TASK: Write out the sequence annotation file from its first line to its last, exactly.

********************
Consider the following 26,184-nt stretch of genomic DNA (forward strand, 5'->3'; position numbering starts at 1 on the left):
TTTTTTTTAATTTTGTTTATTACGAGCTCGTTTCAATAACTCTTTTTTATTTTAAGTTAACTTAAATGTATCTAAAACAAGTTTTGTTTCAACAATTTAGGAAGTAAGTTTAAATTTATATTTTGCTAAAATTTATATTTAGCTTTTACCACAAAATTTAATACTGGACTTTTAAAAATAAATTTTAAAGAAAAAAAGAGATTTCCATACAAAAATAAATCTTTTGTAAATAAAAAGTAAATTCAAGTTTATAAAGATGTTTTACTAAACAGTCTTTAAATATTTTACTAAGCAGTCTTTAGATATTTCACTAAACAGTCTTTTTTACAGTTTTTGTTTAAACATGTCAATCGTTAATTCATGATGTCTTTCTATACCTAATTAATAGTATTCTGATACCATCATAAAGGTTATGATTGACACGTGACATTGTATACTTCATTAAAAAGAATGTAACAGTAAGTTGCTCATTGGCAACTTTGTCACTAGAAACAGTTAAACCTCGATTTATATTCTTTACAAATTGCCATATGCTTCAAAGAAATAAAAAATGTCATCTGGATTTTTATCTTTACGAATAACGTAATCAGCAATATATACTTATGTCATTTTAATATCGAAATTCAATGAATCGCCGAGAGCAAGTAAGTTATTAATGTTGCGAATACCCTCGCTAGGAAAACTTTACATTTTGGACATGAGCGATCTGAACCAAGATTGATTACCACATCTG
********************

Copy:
Consider the following 26,184-nt stretch of genomic DNA (forward strand, 5'->3'; position numbering starts at 1 on the left):
TTTTTTTTAATTTTGTTTATTACGAGCTCGTTTCAATAACTCTTTTTTATTTTAAGTTAACTTAAATGTATCTAAAACAAGTTTTGTTTCAACAATTTAGGAAGTAAGTTTAAATTTATATTTTGCTAAAATTTATATTTAGCTTTTACCACAAAATTTAATACTGGACTTTTAAAAATAAATTTTAAAGAAAAAAAGAGATTTCCATACAAAAATAAATCTTTTGTAAATAAAAAGTAAATTCAAGTTTATAAAGATGTTTTACTAAACAGTCTTTAAATATTTTACTAAGCAGTCTTTAGATATTTCACTAAACAGTCTTTTTTACAGTTTTTGTTTAAACATGTCAATCGTTAATTCATGATGTCTTTCTATACCTAATTAATAGTATTCTGATACCATCATAAAGGTTATGATTGACACGTGACATTGTATACTTCATTAAAAAGAATGTAACAGTAAGTTGCTCATTGGCAACTTTGTCACTAGAAACAGTTAAACCTCGATTTATATTCTTTACAAATTGCCATATGCTTCAAAGAAATAAAAAATGTCATCTGGATTTTTATCTTTACGAATAACGTAATCAGCAATATATACTTATGTCATTTTAATATCGAAATTCAATGAATCGCCGAGAGCAAGTAAGTTATTAATGTTGCGAATACCCTCGCTAGGAAAACTTTACATTTTGGACATGAGCGATCTGAACCAAGATTGATTACCACATCTG